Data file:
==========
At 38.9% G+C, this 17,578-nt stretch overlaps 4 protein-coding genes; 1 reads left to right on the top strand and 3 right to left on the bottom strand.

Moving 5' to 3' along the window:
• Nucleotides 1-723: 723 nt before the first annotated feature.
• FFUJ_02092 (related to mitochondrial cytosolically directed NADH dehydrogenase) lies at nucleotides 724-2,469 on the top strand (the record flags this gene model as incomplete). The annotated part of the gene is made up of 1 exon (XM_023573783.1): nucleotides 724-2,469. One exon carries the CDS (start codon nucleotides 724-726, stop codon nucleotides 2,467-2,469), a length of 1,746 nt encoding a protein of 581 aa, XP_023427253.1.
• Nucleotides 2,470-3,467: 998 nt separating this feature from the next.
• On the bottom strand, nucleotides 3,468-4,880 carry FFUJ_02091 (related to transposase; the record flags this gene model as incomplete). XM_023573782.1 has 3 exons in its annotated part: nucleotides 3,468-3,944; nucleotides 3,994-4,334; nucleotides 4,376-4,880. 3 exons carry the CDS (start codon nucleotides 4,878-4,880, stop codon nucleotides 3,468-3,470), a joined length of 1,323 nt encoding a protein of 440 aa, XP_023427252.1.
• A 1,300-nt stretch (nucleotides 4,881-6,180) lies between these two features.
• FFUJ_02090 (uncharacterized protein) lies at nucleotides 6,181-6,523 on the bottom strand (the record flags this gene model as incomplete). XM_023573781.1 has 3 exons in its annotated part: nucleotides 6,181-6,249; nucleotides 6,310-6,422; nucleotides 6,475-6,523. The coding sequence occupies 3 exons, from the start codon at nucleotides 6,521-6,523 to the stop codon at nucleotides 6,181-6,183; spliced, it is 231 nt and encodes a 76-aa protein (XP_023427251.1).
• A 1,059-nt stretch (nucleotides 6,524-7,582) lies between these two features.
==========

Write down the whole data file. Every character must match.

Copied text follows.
At 38.9% G+C, this 17,578-nt stretch overlaps 4 protein-coding genes; 1 reads left to right on the top strand and 3 right to left on the bottom strand.

Moving 5' to 3' along the window:
• Nucleotides 1-723: 723 nt before the first annotated feature.
• FFUJ_02092 (related to mitochondrial cytosolically directed NADH dehydrogenase) lies at nucleotides 724-2,469 on the top strand (the record flags this gene model as incomplete). The annotated part of the gene is made up of 1 exon (XM_023573783.1): nucleotides 724-2,469. One exon carries the CDS (start codon nucleotides 724-726, stop codon nucleotides 2,467-2,469), a length of 1,746 nt encoding a protein of 581 aa, XP_023427253.1.
• Nucleotides 2,470-3,467: 998 nt separating this feature from the next.
• On the bottom strand, nucleotides 3,468-4,880 carry FFUJ_02091 (related to transposase; the record flags this gene model as incomplete). XM_023573782.1 has 3 exons in its annotated part: nucleotides 3,468-3,944; nucleotides 3,994-4,334; nucleotides 4,376-4,880. 3 exons carry the CDS (start codon nucleotides 4,878-4,880, stop codon nucleotides 3,468-3,470), a joined length of 1,323 nt encoding a protein of 440 aa, XP_023427252.1.
• A 1,300-nt stretch (nucleotides 4,881-6,180) lies between these two features.
• FFUJ_02090 (uncharacterized protein) lies at nucleotides 6,181-6,523 on the bottom strand (the record flags this gene model as incomplete). XM_023573781.1 has 3 exons in its annotated part: nucleotides 6,181-6,249; nucleotides 6,310-6,422; nucleotides 6,475-6,523. The coding sequence occupies 3 exons, from the start codon at nucleotides 6,521-6,523 to the stop codon at nucleotides 6,181-6,183; spliced, it is 231 nt and encodes a 76-aa protein (XP_023427251.1).
• A 1,059-nt stretch (nucleotides 6,524-7,582) lies between these two features.